Wiring a house via solar panels or traditionally can be tricky. Fortunately, when it comes to solar panels, there are only two main options to choose from which will determine how your solar power system is going to work. You can either wire your solar panels in a series, or you can wire them in a parallel fashion.
The specific wiring option that you choose will depend entirely on the intention of your solar panels. To figure that out though, you need to know what is involved in both options. This mini-guide will go over the differences in both series and parallel solar panels, as well as the pros and cons of each option:
Smaller systems usually create the best solar panel series. To wire this option, you link different panels together to create one larger panel with a higher voltage (while the amps stay the same). With this method, just like when putting in a battery, the positive side of the pane connects to the negative side of the next panel and so on, to create a string circuit.
HES PV provides an easy-to-follow diagram.
In a solar panel series, the voltage adds up but the amps remain the same. For instance, if you created a 72-volt solar panel series, you could use three 12-volt solar panels, each with 5 amps. The amps would remain 5 but the voltage would be 72.
Pros of Solar Panels in Series
Most of the benefits for a series solar panel system are found when the system is being used for smaller jobs. If you are camping off-grid and want small appliances to work, or you are traveling in a camper with solar panels on the roof, this would be a good option for you.
Here are the pros of series solar panels:
Cons of Solar Panels in Series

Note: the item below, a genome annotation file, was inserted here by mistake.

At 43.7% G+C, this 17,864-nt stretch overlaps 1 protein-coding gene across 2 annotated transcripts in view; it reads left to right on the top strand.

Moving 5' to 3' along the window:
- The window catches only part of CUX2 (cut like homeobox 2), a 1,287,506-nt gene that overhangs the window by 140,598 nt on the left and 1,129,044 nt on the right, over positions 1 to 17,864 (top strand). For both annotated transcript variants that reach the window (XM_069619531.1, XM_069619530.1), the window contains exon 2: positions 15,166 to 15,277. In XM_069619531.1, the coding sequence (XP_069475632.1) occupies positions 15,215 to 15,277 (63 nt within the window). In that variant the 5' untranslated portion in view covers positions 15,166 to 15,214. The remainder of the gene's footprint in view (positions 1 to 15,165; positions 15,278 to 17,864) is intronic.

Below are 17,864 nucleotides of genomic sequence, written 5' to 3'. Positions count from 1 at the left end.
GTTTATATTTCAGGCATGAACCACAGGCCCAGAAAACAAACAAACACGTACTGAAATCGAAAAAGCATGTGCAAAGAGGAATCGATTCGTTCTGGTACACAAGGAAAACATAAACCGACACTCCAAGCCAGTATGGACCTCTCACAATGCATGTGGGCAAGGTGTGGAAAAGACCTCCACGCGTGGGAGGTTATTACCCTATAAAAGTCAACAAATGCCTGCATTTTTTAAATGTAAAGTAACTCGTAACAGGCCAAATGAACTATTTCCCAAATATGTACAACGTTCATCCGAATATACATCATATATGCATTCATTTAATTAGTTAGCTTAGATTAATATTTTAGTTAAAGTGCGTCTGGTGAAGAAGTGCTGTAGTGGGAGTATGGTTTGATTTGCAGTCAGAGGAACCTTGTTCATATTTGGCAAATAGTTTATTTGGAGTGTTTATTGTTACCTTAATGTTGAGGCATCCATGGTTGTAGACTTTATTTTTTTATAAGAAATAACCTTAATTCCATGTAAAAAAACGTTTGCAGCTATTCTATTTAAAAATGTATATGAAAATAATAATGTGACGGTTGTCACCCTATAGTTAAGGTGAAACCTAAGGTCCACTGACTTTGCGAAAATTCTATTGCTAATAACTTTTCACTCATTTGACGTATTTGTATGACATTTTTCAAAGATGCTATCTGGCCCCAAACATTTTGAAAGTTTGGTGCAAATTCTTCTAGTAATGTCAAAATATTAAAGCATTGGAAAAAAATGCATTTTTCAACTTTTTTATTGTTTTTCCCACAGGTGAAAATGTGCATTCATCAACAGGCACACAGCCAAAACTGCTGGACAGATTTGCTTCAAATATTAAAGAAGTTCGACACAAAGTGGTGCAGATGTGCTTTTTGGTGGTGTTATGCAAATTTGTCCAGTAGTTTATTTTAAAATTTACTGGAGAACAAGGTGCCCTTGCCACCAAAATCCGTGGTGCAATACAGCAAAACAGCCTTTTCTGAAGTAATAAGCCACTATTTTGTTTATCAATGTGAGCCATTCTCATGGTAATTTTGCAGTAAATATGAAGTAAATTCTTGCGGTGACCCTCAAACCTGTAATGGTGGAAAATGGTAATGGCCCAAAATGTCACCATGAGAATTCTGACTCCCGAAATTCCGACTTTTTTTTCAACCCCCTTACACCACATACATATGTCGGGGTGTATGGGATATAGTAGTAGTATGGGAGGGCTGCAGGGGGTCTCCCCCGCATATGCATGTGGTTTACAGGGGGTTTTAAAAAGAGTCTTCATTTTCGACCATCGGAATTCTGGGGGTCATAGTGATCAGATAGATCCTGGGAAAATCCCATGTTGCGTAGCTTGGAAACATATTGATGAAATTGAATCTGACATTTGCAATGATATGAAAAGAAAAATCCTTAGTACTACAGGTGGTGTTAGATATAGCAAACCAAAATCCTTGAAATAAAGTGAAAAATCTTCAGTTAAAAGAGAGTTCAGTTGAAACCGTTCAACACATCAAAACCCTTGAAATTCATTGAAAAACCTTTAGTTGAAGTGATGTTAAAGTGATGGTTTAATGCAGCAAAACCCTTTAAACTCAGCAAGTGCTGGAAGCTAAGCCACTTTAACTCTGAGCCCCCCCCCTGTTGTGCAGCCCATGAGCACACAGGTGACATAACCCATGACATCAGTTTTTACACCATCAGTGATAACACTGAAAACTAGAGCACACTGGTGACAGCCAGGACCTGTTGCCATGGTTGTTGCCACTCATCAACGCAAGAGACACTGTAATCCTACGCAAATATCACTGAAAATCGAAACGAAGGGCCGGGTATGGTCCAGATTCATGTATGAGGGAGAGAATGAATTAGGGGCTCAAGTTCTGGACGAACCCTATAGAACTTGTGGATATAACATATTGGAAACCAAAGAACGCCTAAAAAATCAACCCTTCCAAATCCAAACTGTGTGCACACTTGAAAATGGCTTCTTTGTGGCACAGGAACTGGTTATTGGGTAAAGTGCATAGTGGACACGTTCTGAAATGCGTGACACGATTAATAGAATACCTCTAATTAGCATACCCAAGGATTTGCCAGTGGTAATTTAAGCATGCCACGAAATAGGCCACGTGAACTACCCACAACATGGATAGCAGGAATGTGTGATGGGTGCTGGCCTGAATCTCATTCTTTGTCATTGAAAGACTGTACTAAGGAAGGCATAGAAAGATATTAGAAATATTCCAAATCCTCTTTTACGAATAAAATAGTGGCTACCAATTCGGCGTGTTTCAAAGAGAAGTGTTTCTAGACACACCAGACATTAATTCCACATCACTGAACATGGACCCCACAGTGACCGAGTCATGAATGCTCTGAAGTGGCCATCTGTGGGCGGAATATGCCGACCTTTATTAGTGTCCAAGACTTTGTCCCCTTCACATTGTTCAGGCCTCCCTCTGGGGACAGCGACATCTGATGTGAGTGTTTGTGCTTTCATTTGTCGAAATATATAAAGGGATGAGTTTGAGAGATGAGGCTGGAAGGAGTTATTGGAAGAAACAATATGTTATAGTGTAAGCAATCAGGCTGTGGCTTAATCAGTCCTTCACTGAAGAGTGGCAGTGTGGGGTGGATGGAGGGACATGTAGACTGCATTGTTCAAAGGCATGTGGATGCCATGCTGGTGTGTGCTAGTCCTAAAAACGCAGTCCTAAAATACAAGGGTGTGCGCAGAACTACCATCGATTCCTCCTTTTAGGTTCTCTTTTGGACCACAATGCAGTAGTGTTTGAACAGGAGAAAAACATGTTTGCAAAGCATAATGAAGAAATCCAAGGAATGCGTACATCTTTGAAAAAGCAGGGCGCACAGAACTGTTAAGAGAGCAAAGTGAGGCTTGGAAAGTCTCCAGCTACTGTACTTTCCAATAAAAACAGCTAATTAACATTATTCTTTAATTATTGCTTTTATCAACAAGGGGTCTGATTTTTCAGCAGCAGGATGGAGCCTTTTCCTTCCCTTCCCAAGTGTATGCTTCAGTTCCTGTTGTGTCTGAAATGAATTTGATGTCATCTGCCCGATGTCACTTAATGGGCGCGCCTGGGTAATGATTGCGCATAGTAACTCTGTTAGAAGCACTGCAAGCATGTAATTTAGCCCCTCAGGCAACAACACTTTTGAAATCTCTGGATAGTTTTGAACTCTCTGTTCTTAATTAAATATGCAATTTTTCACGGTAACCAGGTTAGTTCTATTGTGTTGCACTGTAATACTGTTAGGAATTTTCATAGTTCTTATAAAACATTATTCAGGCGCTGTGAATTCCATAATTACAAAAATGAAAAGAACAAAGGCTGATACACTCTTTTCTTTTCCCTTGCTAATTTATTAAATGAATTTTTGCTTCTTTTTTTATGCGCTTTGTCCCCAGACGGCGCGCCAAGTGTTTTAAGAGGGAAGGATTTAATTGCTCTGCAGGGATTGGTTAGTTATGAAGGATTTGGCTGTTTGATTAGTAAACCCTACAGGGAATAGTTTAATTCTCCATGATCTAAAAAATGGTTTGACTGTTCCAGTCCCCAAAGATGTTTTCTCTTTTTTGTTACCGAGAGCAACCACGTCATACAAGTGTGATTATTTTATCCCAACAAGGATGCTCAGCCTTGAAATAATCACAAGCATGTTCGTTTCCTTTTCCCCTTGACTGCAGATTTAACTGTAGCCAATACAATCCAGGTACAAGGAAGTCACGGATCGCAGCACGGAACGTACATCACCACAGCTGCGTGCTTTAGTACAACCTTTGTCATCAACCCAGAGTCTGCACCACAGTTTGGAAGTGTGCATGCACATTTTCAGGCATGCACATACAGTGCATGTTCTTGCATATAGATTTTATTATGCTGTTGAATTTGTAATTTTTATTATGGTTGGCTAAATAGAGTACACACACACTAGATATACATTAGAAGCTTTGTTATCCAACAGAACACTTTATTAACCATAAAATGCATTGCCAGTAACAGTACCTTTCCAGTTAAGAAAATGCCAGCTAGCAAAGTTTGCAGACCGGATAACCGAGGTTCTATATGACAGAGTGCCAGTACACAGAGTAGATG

Wiring solar panels in series is good for a lot of different and unique wiring situations. However, there are some drawbacks to this method of wiring.
Here are the cons of wiring with a solar panel series:
Solar Panels in Parallel
For the parallel solar panel wiring method, you are going to have to wire all of the positive terminals and all of the negative terminals of each panel together. This will create a continuous flow for your circuit to follow.
HES PV also provides an easy-to-follow diagram for parallel solar panels.
In a solar panel system with parallel wiring, the amps add up but the voltage remains the same. It is the exact opposite of solar panels in series, which is why this is better for bigger jobs.
Here are the pros and cons of the parallel solar panel wire formation.
Pros of Solar Panels in Parallel
Even though parallel solar panels are not the most used method of wiring, it definitely has its benefits.
Here are the pros of wiring your solar panels via the parallel method:
Cons of Solar Panels in Parallel
If you are powering a large area, there are a good number of benefits to parallel solar panels. However, there are some issues to this method that give a few solar panel enthusiasts pause.
Here are the cons that come from parallel solar panels:
In summation, as with most of the specific decisions you need to make when deciding which system will work for you, the right wiring method depends on your specific purpose. If you are looking for more voltage, the series solar panel wiring is going to work for you. If you are looking for more amps, you are going to want to go with the parallel solar panel wiring.